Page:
Hayek versus Habermas

Jurgen Habermas is one of the most influential political philosophers of the last fifty years. Though he has now, thankfully, abandoned the neo-Marxism of his early career, his theory of ‘communicative ethics’ and ‘deliberative democracy’ lurks behind the claim that social institutions should be ‘democratised’ and that market relations based on consumer and producer ‘exit’ should be replaced by those emphasising collective ‘voice’ and ‘citizenship’. According to Habermas, we should judge institutions not on their capacity to respond to the preferences that people currently happen to have but on their ability to challenge these preferences and to facilitate a process of ethical learning. Decisions based on democratic voice are to be favoured because unlike markets, majoritarian systems require people to justify their values in a context of public argumentation. The fact that people have to argue in public and to convince a majority about the virtue of their preferences is precisely what leads unjustifiable and prejudiced beliefs to be weeded from the public realm and the subsequent allocation of resources. Moreover, voice-based procedures are held to be more egalitarian and ‘inclusive’ because they are less reliant on ‘money power’, emphasising the ‘power of the better argument’ over ability to pay.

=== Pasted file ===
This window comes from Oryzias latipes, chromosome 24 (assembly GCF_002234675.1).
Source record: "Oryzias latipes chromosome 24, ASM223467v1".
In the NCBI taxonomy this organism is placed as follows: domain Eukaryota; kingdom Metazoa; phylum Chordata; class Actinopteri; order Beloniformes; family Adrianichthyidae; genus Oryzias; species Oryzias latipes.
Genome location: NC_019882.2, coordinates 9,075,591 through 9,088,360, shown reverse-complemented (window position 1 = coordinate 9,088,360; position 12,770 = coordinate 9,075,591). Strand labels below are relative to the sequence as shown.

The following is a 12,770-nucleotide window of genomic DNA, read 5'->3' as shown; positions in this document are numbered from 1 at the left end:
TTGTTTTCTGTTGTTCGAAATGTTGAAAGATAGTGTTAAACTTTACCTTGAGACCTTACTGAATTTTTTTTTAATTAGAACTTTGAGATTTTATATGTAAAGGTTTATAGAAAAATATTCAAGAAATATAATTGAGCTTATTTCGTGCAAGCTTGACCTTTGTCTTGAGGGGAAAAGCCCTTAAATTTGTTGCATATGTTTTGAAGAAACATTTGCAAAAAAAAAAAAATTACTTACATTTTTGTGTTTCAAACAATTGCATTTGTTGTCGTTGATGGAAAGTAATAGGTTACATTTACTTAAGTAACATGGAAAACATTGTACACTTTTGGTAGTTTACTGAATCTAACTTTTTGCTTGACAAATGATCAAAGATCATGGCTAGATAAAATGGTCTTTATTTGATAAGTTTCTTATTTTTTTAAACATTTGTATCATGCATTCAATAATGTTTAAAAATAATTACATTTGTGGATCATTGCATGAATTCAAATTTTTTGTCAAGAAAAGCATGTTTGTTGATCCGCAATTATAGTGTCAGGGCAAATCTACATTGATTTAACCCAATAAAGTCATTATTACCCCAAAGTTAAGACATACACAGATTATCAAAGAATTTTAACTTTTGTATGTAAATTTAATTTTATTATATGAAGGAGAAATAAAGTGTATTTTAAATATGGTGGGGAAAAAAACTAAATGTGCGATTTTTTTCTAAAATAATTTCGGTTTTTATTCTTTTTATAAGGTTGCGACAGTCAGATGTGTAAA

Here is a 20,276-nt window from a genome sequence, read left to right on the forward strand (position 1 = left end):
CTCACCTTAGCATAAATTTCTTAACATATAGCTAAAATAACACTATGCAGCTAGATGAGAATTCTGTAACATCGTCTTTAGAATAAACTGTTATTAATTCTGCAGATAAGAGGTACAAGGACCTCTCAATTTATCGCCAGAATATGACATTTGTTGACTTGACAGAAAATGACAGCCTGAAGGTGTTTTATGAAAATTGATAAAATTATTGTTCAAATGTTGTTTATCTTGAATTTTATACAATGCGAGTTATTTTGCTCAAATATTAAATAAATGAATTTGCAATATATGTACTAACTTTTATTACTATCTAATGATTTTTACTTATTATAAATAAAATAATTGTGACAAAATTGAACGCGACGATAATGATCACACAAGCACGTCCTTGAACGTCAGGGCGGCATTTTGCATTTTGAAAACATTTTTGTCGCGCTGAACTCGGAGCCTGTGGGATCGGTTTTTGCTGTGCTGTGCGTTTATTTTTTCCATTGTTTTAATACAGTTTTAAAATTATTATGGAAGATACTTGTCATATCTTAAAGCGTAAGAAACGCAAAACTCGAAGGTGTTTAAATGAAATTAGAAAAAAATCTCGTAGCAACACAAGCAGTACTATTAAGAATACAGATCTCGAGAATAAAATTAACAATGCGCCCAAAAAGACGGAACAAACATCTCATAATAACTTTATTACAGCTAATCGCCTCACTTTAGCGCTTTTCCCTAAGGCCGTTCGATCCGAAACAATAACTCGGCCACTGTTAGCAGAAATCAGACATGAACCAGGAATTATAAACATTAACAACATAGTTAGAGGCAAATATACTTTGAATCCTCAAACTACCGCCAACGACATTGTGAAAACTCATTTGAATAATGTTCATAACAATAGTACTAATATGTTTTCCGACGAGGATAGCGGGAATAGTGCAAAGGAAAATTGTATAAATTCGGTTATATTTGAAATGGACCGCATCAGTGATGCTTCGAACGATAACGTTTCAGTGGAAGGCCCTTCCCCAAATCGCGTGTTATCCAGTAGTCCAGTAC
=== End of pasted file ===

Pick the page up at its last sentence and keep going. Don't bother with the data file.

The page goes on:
Influential though Habermas has been, his case for deliberative democracy is undermined by its complete failure to address a point that Hayek made on numerous occasions. Though formal argumentation that takes place in democratic forums is one way in which people can learn from each other, it is by no means the most important. Far more significant is the capacity to observe the lived experience of other individuals and groups. Much of what we need to learn cannot be ‘put into words’ – it is ‘tacit knowledge’, which can only be communicated by observing the practical results of what other people do and imitating successful role models even when the ‘reasons’ for this success cannot be articulated verbally. For such knowledge to be transmitted it is imperative that there is a wide range of ‘experiments in living’ – whether in the production or consumption of goods – on which people can draw. The spread of knowledge in markets, the arts and science does not typically proceed via collective deliberation, but advances best when individuals and groups have a ‘private sphere’ that secures the freedom to experiment with projects that do not conform to majority opinions. Then, incrementally, through a process of emulation the prevailing wisdom may change over time. It is not sufficient for people to be able to talk about their ideas. Rather, they must have scope to act on those ideas – and this requires ‘property rights’, not ‘speech rights’. To restrict private property and the right of exit in favour of collective decisions is to reduce the total number of decisions made and hence limits the range of practical, lived experience from which we may all learn.